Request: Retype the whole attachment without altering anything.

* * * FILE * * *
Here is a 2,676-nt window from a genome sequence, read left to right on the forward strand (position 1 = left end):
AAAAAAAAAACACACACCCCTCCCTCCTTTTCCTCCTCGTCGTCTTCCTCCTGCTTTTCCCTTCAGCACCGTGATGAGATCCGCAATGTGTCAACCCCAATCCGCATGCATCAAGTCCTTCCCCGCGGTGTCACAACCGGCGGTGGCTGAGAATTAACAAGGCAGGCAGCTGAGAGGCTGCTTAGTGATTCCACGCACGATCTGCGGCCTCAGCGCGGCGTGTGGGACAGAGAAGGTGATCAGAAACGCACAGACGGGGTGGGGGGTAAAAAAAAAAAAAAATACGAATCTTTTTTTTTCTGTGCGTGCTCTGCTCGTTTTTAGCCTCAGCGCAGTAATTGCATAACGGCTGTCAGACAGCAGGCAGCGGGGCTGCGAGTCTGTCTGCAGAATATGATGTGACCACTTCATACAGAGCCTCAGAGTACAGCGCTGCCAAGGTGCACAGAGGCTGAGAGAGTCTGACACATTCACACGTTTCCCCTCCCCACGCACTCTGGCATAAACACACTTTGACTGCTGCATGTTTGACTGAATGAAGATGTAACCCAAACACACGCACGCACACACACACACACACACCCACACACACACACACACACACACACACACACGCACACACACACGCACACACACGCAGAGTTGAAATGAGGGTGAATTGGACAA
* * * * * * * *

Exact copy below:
Here is a 2,676-nt window from a genome sequence, read left to right on the forward strand (position 1 = left end):
AAAAAAAAAACACACACCCCTCCCTCCTTTTCCTCCTCGTCGTCTTCCTCCTGCTTTTCCCTTCAGCACCGTGATGAGATCCGCAATGTGTCAACCCCAATCCGCATGCATCAAGTCCTTCCCCGCGGTGTCACAACCGGCGGTGGCTGAGAATTAACAAGGCAGGCAGCTGAGAGGCTGCTTAGTGATTCCACGCACGATCTGCGGCCTCAGCGCGGCGTGTGGGACAGAGAAGGTGATCAGAAACGCACAGACGGGGTGGGGGGTAAAAAAAAAAAAAAATACGAATCTTTTTTTTTCTGTGCGTGCTCTGCTCGTTTTTAGCCTCAGCGCAGTAATTGCATAACGGCTGTCAGACAGCAGGCAGCGGGGCTGCGAGTCTGTCTGCAGAATATGATGTGACCACTTCATACAGAGCCTCAGAGTACAGCGCTGCCAAGGTGCACAGAGGCTGAGAGAGTCTGACACATTCACACGTTTCCCCTCCCCACGCACTCTGGCATAAACACACTTTGACTGCTGCATGTTTGACTGAATGAAGATGTAACCCAAACACACGCACGCACACACACACACACACACCCACACACACACACACACACACACACACACACGCACACACACACGCACACACACGCAGAGTTGAAATGAGGGTGAATTGGACAA